Even in the fast-changing world of web technology, WordPress stands out. Sixteen years ago, it was a humble blogging platform. Today, it powers nearly a third of all the public websites on the internet. And all this happened without the backing of a technology behemoth like Microsoft, Apple, or even Red Hat.
The WordPress story isn’t without a big, fat asterisk. The same features that make WordPress websites so easy to build can send developers sailing into dark waters. If you’ve ever lived with a WordPress website over the long term, you’ve probably experienced security shortcomings, plugin conflicts, brittle templates, and other headaches.
That’s not to say that WordPress is a bad choice for website development. But embarking on a large-scale WordPress project without understanding the limitations and complications of the platform is most definitely a bad idea. In this article, I outline four of the most serious pain points with WordPress, along with some advice for how you can deal with them before they blow up into bigger problems.
1. Plugin Hell
There is no way to build a practical, modern WordPress website without using plugins — and lots of them.
Even seemingly simple tasks need plugins. For example, imagine you build the plainest possible website, with static content. Do you want WordPress to run PHP on the web server every time someone visits a page? Of course not. But unless you install a caching plugin, that’s the situation you’re in.
You face the same reality if you want to add search engine tags, make differential backups, add comment forms, or take basic security measures against denial of service attacks.
Again and again, essential features are handled by separate plugins that you need to find, vet, and install.
The benefit of this design is that it keeps the core WordPress engine clean and comparatively lightweight. The disadvantage is that there are only so many times you can patch new features into the same extensibility points before you risk a conflict. And plugin conflicts can be ugly.
In the worst case scenario, you can end up with one plugin that breaks another. Or, a combination of plugins that break your site. Or, more commonly, a family of plugins that seem to work happily together, but break your site after a routine WordPress update. The only solution is the famously primitive approach, “disable every plugin, and re-enable them one at a time.” If you need a reminder of what DLL Hell was like back in the era of Windows development with COM, this is the closest equivalent you’ll find.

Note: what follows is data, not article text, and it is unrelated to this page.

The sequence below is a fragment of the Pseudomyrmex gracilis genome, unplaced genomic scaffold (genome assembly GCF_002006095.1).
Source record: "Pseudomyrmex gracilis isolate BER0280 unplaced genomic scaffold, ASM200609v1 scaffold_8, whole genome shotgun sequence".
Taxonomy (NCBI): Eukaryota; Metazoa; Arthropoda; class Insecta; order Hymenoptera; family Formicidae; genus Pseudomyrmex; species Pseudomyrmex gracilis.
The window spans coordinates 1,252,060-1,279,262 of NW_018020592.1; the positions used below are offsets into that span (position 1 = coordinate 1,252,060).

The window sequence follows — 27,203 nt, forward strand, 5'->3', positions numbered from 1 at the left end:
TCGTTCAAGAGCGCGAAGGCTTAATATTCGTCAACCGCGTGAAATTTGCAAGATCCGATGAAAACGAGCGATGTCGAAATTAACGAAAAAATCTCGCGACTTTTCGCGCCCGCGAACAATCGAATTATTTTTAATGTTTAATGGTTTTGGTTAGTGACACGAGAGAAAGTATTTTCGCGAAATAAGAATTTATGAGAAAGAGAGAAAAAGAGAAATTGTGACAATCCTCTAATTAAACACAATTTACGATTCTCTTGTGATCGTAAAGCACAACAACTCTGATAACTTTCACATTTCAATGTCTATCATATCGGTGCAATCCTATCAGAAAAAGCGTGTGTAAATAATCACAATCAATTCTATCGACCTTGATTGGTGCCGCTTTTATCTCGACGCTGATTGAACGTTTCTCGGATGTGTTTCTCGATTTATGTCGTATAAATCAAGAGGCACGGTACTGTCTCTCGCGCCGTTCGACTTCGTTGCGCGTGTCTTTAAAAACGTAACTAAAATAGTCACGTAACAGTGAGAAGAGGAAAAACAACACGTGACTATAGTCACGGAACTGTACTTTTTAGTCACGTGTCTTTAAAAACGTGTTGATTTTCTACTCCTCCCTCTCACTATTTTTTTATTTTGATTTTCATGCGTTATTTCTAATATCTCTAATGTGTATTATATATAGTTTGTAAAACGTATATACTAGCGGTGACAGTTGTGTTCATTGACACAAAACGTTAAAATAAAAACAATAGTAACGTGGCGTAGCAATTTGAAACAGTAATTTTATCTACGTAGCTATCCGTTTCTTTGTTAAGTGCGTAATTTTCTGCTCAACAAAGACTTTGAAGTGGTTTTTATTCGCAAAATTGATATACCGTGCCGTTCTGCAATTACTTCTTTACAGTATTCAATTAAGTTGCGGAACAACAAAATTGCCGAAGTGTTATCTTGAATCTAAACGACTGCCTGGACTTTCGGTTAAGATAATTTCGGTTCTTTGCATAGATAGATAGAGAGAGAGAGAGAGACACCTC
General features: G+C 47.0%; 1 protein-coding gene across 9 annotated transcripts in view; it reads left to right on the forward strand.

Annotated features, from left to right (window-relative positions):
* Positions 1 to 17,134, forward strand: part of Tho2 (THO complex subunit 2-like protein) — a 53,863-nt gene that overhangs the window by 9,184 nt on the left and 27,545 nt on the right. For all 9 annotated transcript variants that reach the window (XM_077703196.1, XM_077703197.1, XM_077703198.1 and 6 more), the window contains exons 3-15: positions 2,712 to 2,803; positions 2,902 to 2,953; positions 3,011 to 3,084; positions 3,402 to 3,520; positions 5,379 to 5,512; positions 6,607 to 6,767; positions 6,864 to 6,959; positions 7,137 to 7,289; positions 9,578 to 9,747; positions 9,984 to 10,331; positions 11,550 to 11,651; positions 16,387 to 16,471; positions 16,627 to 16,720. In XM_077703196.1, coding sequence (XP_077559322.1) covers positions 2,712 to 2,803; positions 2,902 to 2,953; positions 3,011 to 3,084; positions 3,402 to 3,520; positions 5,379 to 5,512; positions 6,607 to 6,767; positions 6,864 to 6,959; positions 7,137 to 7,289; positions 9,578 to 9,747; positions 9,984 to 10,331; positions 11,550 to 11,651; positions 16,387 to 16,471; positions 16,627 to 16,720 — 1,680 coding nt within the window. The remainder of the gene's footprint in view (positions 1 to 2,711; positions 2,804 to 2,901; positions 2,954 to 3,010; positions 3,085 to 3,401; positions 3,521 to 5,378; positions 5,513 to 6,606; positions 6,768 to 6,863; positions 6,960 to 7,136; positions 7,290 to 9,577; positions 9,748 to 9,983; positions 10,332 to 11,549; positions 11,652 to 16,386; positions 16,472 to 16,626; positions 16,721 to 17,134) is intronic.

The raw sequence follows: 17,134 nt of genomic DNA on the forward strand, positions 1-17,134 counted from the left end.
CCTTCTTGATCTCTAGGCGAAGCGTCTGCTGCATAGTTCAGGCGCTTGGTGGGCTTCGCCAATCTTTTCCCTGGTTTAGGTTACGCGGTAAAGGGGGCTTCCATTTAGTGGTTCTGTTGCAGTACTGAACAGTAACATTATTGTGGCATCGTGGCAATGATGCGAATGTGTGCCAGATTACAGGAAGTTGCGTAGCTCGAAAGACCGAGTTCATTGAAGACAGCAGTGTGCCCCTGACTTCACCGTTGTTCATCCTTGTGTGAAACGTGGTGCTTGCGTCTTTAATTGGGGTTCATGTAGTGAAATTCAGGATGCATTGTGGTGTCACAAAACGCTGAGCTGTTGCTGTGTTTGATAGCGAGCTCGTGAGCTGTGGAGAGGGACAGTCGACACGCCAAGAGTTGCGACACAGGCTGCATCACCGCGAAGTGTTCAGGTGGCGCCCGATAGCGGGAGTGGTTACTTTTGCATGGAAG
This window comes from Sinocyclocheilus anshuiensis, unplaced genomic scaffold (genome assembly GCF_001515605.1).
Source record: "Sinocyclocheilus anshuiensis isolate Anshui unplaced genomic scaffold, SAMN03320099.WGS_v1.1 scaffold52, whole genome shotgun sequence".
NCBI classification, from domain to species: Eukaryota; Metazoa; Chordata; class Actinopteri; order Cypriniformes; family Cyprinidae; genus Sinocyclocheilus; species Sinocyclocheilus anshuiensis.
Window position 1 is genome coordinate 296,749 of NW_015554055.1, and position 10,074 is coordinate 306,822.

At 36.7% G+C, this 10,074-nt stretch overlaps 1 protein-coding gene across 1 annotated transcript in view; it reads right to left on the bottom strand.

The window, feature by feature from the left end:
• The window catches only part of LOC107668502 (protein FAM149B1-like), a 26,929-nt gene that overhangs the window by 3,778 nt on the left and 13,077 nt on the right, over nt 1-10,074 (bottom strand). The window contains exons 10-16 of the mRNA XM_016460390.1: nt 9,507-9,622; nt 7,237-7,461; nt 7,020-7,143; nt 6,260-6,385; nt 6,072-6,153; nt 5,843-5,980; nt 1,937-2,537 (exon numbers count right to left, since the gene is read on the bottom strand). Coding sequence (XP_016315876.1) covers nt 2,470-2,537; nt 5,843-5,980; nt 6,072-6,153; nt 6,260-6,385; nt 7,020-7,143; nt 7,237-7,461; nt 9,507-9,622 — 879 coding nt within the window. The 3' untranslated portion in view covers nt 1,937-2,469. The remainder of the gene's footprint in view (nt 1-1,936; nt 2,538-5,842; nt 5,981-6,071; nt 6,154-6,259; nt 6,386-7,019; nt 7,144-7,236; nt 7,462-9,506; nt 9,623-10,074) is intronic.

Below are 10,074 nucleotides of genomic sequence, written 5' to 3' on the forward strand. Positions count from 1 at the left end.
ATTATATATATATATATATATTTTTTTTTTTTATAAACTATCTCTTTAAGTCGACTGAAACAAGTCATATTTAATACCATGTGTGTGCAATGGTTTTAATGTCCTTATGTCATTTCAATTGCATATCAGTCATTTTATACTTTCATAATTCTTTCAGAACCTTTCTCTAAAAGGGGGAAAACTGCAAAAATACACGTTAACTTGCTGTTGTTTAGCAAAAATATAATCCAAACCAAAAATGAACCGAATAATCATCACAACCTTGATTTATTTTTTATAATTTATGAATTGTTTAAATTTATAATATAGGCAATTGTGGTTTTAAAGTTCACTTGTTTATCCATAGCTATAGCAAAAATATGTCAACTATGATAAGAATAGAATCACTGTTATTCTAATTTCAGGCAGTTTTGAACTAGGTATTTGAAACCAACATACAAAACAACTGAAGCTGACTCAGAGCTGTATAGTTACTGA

How to cope
You can’t avoid Plugin Hell, but you can contain the damage. Here are some good practices:
- Use the smallest possible set of plugins. Don’t install anything you don’t absolutely need.
- Seek out the most popular plugins from the biggest and most reputable publishers — they are more likely to be updated regularly, tested in a variety of configurations, and have their problems identified quickly.
- Be especially careful to avoid plugins that have overlapping responsibilities, because two plugins that try to do the same thing are likely to collide. (Remember, one SEO plugin is good. Two are not better.)
2. The expanded attack surface
The WordPress plugin system introduces another headache. As you add features with plugins, you also add potential security vulnerabilities.
This won’t surprise any web developer, but the risk is more insidious than you might think. After all, the core WordPress engine is a massive open source project. During the development cycle, its code is put in front of hundreds of working programmers. By comparison, many plugins have just a single developer — one who may be busy juggling other projects and responsibilities. Old plugins are a particular problem. If a developer abandons your favorite plugin, the old version lingers on, putting your site in harm’s way.
Every plugin is a potential vector for attacks, even if the plugin is disabled on your WordPress site.
How to cope
Unless you’re willing to do what some large companies do — develop your own in-house WordPress plugins—you’ll need to accept that every plugin brings an unquantifiable security risk. But there are some common sense ways to defend yourself:
- Always practice good plugin hygiene. Don’t install plugins from creators that don’t have an established reputation. (Even if the code is safe today, a future update might not be as reliable.) When a new version is available, update your plugin at the soonest opportunity. And uninstall any plugins you don’t use to cut down on the attack surface you’re presenting to the hackers and script kiddies of the world.
- Regularly review WordPress vulnerability lists, like WPScan, to see if someone’s discovered a problem in one of your plugins. The world is full of vulnerable WordPress websites, so you can often avoid attention just by keeping your site more up-to-date than the rest of the pack.
3. Live changes and no safety net
Here’s a sensible three-step plan for updating a website: Make your changes, test them, and upload the finished product. And here’s the way things work in WordPress: You make your changes on the fly and watch them take effect immediately.